Best of luck with your decision!

Veronica
post #4 of 7
My two cents - if you are going to an area where malaria is a concern, they will recommend you use DEET. I don't think people should use DEET but if you decide to, bring a non-DEET repellent backup. And most of all, I recommend wearing the recommended clothing - long sleeve shirts and pants and socks, in light/neutral colors (tan, etc.). For you and your kids.

When I was in Tanzania, I didn't think twice about the bringing the DEET but it made me vomit every time I applied it. It was awful. I quit using it (continued the anti-malarial) but fortunately my clothing was also very practical. I didn't get bitten by any mosquitoes (though it was the "winter" season of July, so a bit fewer bugs anyway).

About the vaccines, in Tanzania only yellow fever was required, but I got a whole bunch of vaccines (hadn't questioned them back then). I did bring water bottles from the USA, but I'm not sure if you can do that anymore. Obviously I couldn't bring enough water for the 4 week trip but I had a couple of bottles that helped. For example, I'd brush my teeth with it instead of using the tap water in the rural town I was in. Of course I rationed it carefully.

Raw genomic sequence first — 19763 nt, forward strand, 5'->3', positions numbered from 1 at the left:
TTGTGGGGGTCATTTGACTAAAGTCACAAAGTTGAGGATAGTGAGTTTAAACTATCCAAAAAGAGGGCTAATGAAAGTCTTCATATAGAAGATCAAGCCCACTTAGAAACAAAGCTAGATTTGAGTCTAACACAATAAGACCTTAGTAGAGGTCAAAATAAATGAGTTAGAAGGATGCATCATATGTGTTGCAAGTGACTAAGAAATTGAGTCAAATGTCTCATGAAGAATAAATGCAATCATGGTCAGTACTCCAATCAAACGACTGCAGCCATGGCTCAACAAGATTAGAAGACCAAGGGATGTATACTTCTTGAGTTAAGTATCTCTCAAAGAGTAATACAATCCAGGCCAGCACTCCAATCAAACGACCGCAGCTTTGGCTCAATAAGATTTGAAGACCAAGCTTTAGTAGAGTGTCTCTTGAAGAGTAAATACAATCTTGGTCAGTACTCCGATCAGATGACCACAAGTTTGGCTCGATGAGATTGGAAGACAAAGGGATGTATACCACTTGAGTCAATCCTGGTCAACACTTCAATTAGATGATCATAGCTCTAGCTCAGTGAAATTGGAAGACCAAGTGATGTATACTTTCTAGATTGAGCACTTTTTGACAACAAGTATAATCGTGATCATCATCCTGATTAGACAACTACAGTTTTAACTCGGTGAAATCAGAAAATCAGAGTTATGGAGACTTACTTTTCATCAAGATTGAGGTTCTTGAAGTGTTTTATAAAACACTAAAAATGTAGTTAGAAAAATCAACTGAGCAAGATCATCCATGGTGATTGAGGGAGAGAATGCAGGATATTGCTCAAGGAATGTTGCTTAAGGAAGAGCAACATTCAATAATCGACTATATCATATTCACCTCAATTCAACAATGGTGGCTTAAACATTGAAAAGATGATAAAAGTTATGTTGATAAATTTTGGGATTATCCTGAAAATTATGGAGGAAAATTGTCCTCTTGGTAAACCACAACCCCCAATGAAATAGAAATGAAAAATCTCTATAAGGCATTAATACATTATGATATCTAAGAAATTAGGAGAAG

post #5 of 7
How young is young?

Personally, we have decided that we will not travel to malarial areas with under-4s just for "fun". If a job or a long term opportunity came up we would consider moving back. The risk (specifically of malaria, since last time we were in malarial area the baby next door died of malaria) does not seem worth it to us for a 3 week beach holiday that we could hold off on for now, but could be worth it for a more long-term situation.

Re: water - I would just take purifying tablets/get them in country (easily available in the countries I have experience in). However if there long-term I would probably switch to drinking local water, depending on the usual variables of course.